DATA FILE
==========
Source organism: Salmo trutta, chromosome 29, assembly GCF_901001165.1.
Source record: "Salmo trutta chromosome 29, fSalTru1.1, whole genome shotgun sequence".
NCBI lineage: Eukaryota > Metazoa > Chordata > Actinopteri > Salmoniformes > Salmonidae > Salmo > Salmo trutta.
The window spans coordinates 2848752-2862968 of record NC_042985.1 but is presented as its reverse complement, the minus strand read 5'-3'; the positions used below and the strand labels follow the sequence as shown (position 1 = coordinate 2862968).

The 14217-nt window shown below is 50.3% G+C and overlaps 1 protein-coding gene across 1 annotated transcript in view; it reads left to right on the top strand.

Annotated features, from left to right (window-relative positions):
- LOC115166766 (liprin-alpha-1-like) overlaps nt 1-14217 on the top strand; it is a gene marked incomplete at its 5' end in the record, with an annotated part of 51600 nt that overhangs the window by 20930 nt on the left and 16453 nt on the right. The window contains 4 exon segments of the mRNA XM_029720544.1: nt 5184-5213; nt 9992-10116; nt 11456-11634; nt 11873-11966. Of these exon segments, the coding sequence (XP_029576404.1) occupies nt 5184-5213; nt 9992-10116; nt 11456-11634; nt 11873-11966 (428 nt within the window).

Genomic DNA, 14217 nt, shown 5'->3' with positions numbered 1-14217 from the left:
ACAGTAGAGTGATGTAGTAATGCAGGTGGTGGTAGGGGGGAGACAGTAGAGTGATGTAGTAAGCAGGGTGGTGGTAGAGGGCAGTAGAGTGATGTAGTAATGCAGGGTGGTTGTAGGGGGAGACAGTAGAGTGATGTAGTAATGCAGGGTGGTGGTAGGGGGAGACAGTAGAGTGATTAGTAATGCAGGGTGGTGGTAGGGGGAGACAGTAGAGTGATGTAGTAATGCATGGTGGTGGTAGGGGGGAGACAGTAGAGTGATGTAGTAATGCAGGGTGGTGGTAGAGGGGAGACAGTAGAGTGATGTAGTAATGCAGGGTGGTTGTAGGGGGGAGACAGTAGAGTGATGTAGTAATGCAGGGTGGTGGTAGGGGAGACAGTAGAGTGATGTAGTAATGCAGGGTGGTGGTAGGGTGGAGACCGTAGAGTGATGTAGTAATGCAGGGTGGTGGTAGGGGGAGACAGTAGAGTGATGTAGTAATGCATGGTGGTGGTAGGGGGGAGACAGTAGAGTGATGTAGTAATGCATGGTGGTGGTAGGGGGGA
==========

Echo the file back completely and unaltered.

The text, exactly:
Source organism: Salmo trutta, chromosome 29, assembly GCF_901001165.1.
Source record: "Salmo trutta chromosome 29, fSalTru1.1, whole genome shotgun sequence".
NCBI lineage: Eukaryota > Metazoa > Chordata > Actinopteri > Salmoniformes > Salmonidae > Salmo > Salmo trutta.
The window spans coordinates 2848752-2862968 of record NC_042985.1 but is presented as its reverse complement, the minus strand read 5'-3'; the positions used below and the strand labels follow the sequence as shown (position 1 = coordinate 2862968).

The 14217-nt window shown below is 50.3% G+C and overlaps 1 protein-coding gene across 1 annotated transcript in view; it reads left to right on the top strand.

Annotated features, from left to right (window-relative positions):
- LOC115166766 (liprin-alpha-1-like) overlaps nt 1-14217 on the top strand; it is a gene marked incomplete at its 5' end in the record, with an annotated part of 51600 nt that overhangs the window by 20930 nt on the left and 16453 nt on the right. The window contains 4 exon segments of the mRNA XM_029720544.1: nt 5184-5213; nt 9992-10116; nt 11456-11634; nt 11873-11966. Of these exon segments, the coding sequence (XP_029576404.1) occupies nt 5184-5213; nt 9992-10116; nt 11456-11634; nt 11873-11966 (428 nt within the window).

Genomic DNA, 14217 nt, shown 5'->3' with positions numbered 1-14217 from the left:
ACAGTAGAGTGATGTAGTAATGCAGGTGGTGGTAGGGGGGAGACAGTAGAGTGATGTAGTAAGCAGGGTGGTGGTAGAGGGCAGTAGAGTGATGTAGTAATGCAGGGTGGTTGTAGGGGGAGACAGTAGAGTGATGTAGTAATGCAGGGTGGTGGTAGGGGGAGACAGTAGAGTGATTAGTAATGCAGGGTGGTGGTAGGGGGAGACAGTAGAGTGATGTAGTAATGCATGGTGGTGGTAGGGGGGAGACAGTAGAGTGATGTAGTAATGCAGGGTGGTGGTAGAGGGGAGACAGTAGAGTGATGTAGTAATGCAGGGTGGTTGTAGGGGGGAGACAGTAGAGTGATGTAGTAATGCAGGGTGGTGGTAGGGGAGACAGTAGAGTGATGTAGTAATGCAGGGTGGTGGTAGGGTGGAGACCGTAGAGTGATGTAGTAATGCAGGGTGGTGGTAGGGGGAGACAGTAGAGTGATGTAGTAATGCATGGTGGTGGTAGGGGGGAGACAGTAGAGTGATGTAGTAATGCATGGTGGTGGTAGGGGGGA